respell accidentals in score vs in part : why not the same result?

I write for a saxophone quartet : both score and part are in Transposed pitch
I’m surprised about this:

If you respell accidentals in a full score layout, this also affects their spelling in part layouts. If you respell accidentals in part layouts, this only affects their spelling in that part layout.

To developper: Can you explain me why you took this choice?!
Sometimes for verification I use part view (more relaxing for concentration and eyes) and want to change here a f in a E# with Alt+) but as written in the manual, if I look at the score the change is not done : The note stay F…
So I don’t understand tthis choice of programmer!?
Best regards

Here’s Daniel’s explanation:

If the implied question was: “why would anyone find this behaviour desirable?”
(My) answer is: “because (particularly with concert pitch scores) it’s quite usual for the score to be in a sharp key and the part to be a flat key. In these situations it may make sense to show accidentals with sharps in the score and flats in the part”.

For example, if the general concert key is Gb major but you have an Eb clarinet, it makes much more sense for the clarinet to be in the key of A rather than the key of B double flat. In this situation, let’s say you have a concert Eb; in the part an F sharp will often make more sense than a G flat.

Thanks for your answer but not 100% convinced let’s take an example with picture :all is in "input written and transposed pitch.
I become to this enharmonic problem or interrogation in writing an arrangement of Vocalise from Rachmaninof with a lot notes to change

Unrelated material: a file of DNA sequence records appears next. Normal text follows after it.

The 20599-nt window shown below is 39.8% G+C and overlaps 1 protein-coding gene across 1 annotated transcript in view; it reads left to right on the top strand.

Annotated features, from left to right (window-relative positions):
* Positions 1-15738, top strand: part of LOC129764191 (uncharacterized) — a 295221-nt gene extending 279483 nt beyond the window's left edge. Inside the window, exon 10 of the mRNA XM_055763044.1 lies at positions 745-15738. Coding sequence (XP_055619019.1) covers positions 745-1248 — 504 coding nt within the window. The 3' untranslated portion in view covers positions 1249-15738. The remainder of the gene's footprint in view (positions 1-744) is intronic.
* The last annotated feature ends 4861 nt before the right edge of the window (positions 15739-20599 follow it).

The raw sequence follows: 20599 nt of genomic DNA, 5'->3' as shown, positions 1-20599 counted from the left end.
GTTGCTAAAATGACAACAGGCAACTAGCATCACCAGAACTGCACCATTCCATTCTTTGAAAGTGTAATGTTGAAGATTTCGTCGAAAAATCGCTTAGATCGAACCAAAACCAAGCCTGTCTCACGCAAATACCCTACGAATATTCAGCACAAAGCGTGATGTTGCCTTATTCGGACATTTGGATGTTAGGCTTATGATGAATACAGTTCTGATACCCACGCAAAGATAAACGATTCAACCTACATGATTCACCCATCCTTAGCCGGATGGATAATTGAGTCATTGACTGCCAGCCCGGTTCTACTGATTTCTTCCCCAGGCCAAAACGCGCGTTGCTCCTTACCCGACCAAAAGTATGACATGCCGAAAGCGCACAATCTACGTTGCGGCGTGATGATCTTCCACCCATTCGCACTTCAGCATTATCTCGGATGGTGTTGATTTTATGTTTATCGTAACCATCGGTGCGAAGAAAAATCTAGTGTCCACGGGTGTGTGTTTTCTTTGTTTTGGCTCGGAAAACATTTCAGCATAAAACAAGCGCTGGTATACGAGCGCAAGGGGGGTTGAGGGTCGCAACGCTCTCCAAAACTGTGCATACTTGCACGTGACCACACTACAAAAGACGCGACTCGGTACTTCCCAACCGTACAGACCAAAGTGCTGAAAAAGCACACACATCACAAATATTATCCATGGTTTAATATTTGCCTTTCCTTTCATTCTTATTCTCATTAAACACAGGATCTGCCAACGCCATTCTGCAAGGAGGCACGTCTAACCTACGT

see the attahment
Best regards

As explain in manual, if I change it here (in part/write mode) with respell Alt + ):
F become E# in part but stay F in score…so not correct for the conductor!

Solution 1 is to change this note in the score part : not very convenient to allways switch from score
to part and sometimes to scroll for reach the note to change

Solution 2 is to change this note in part view with Alt and down arrow and after to correct it with a
#. (my choice for this moment)

Solution 3: write the note with computer keyboard as E# . Disadvantage: switch often from midi
keyboard to computer keyboard

Solution 4: input the note via midi keyboard with E piano key and put the # after. (a pity that if the

is selected in the left pannel and press the E piano key it doesn’t become a E#)

Solution 5: Allways write music in the score and change here. Disadvantage: If a lot of player, it’s
very tired for concentration and eyes.

Solution 6: the best one: the next solution from Daniel ! :wink:

We don’t anticipate making any changes in this area in the near future. It’s true that the current behaviour is impossible to know about in advance but it provides the necessary flexibility.

Unrelated: one of my favorite Dorico moments was entering a note with MIDI which Dorico rendered as a flat, thinking “I’ll have to change that in a moment” and finished typing in the line… and as I did so, Dorico automatically re-spelled it as a sharp because it made more sense in context. I don’t know if other programs can do that but I’ve never seen that before and I just started laughing at how cool it was!

No other notation software can do this. Just one of many unique and sophisticated behaviours that Dorico has.

It’s sort of a running joke among my friends how much I talk about Dorico. But I I tell them, if a software came along that completely transformed how you worked (and basically doubled your productivity), don’t you think you’d rattle on about it too? :nerd:

1 Like

It’s sort of a running joke among my friends how much I talk about Dorico.

Mine too. They say I tell them that Dorico can do my laundry!